Online sales penetration rates remain moderate in Japan, at less than 5% of total sales, meaning there is still scope for further growth. Some behaviour developed during the pandemic will continue to influence buying trends, while others will diminish. For instance, Japan witnessed a divergence of consumer behaviour, with some shoppers becoming more adventurous and others more cautious. However, it appears that the conservative approach will prevail, with consumers stating they are more likely to buy trusted brands over experimentation, whilst shopping cheaper will be preferred over trading-up online.
Upswell in Australia
In contrast to both China and Japan, there has been a significant increase in the number of new alcohol ecommerce consumers in Australia, with 29% saying they started to buy alcohol online in 2020. Interestingly, alcohol shoppers who bought online for the first time in 2020 are likely to buy more frequently (32%) than experienced e-shoppers (17%); the latter group however tends to buy more consistently (49%).
During the first half of 2020, older consumers in Australia became more dependent on ecommerce than younger LDA consumers due to the pandemic circumstances. According to IWSR data, 20% of online alcohol shoppers claimed not to have bought any alcohol from a physical store in the first half of 2020, a move that was particularly prevalent among boomers.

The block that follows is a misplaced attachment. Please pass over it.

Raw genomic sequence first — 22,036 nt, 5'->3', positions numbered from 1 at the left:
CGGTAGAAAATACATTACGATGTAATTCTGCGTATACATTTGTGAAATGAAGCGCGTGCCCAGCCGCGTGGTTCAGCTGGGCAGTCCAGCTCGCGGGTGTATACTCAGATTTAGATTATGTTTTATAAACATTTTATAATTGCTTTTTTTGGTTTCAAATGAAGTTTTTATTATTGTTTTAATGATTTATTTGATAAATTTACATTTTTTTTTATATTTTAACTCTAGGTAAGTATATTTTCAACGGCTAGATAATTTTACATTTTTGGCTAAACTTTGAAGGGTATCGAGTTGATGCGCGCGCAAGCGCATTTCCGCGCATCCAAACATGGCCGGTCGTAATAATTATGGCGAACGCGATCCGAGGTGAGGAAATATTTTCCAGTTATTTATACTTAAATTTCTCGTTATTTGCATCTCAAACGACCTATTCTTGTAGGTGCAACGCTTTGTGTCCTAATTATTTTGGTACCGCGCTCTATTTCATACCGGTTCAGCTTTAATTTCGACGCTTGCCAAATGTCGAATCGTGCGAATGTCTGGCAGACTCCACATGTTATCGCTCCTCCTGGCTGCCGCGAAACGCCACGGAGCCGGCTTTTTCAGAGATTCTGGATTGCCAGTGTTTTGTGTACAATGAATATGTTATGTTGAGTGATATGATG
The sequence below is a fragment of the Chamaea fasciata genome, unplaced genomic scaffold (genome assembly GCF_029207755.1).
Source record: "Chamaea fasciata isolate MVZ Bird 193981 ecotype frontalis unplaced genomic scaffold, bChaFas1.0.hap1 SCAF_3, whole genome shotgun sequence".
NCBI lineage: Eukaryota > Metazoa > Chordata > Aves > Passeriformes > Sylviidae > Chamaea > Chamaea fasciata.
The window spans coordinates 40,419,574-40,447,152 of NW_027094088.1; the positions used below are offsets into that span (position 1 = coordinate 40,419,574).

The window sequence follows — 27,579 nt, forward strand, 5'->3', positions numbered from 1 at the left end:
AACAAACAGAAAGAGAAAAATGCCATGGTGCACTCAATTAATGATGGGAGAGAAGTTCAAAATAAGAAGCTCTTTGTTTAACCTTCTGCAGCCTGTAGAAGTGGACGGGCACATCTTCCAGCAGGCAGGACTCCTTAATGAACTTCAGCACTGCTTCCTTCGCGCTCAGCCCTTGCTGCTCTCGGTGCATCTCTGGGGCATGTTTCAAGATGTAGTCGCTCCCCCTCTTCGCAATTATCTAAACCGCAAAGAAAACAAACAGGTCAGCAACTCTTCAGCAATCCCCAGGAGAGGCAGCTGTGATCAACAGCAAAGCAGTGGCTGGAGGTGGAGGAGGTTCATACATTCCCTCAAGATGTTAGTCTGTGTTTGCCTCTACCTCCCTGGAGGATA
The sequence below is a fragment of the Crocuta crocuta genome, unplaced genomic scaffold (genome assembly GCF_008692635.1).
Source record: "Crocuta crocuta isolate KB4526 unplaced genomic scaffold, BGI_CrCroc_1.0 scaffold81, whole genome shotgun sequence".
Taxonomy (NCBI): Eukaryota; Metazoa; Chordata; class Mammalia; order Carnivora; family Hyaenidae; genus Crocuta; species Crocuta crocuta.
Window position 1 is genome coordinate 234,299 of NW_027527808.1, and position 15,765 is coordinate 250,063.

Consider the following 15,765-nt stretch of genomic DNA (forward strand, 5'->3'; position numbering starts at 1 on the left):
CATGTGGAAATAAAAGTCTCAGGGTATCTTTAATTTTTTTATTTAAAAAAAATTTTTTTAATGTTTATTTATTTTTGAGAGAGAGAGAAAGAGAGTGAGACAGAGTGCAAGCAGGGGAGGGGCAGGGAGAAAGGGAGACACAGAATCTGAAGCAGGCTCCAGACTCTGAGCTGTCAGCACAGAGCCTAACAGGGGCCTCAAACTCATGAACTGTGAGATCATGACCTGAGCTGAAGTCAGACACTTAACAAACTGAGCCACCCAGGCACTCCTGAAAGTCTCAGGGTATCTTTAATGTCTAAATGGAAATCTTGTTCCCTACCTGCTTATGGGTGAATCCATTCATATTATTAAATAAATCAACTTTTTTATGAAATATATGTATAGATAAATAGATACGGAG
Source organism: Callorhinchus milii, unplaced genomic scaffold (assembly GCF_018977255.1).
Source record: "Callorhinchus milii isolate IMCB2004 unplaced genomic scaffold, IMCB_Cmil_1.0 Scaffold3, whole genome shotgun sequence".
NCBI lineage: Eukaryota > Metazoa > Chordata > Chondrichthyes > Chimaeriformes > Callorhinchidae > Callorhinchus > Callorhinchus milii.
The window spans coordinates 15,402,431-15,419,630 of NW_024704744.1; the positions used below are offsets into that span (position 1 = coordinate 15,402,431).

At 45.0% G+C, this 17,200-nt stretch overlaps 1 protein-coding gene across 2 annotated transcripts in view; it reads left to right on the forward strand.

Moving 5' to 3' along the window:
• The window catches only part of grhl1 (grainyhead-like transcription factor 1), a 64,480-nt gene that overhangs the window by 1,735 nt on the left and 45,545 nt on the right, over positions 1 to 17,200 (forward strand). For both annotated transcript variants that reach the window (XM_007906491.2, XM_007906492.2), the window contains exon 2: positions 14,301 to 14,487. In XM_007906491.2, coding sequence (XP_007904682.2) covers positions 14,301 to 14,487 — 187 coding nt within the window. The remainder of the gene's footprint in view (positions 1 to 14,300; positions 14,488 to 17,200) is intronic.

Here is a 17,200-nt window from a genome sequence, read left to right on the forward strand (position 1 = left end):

The most commonly cited behaviour – mentioned by nearly 30% of survey participants – was buying drinks in larger quantities than usual during the first half of 2020. While this was likely a reaction to the uncertainty created by Covid-19, over half of respondents said they were likely to continue this behaviour in future as well.
APAC ecommerce markets to watch
In addition to the top 10 core alcohol ecommerce markets, determined by size, IWSR identifies 10 ‘markets to watch’, based on predicted growth rates. Within the 10 ‘markets to watch’ sit the Philippines and Singapore, which experienced pronounced alcohol ecommerce value growth in the 2019-2020 period.
All categories are growing quickly from a small base in the Philippines thanks to the rise of alcohol-focused online specialists. A benefit to the online channel in the Philippines is its strong emphasis on higher-end products, since ecommerce is most accessible to wealthier urbanites who have access to fast internet speeds, live within delivery range and are willing to pay for greater convenience and product choice.
Singapore, in addition to Nigeria and Mexico, has a premium-orientated ecommerce spirits market, though wine is the dominant alcohol ecommerce category here. The premium-and-above segment performs as well online as offline due to a tax structure that incentivises higher-end alcohol.
“There are vast differences in alcohol ecommerce maturity across the APAC region, and each country requires nuanced go-to-market strategies,” remarks Guy Wolfe, Strategic Insights Manager at IWSR. “Markets across the region have been boosted by the pandemic to varying degrees, with forecasts of future growth that offer opportunities for wine, spirits and beer brands to capitalise on.”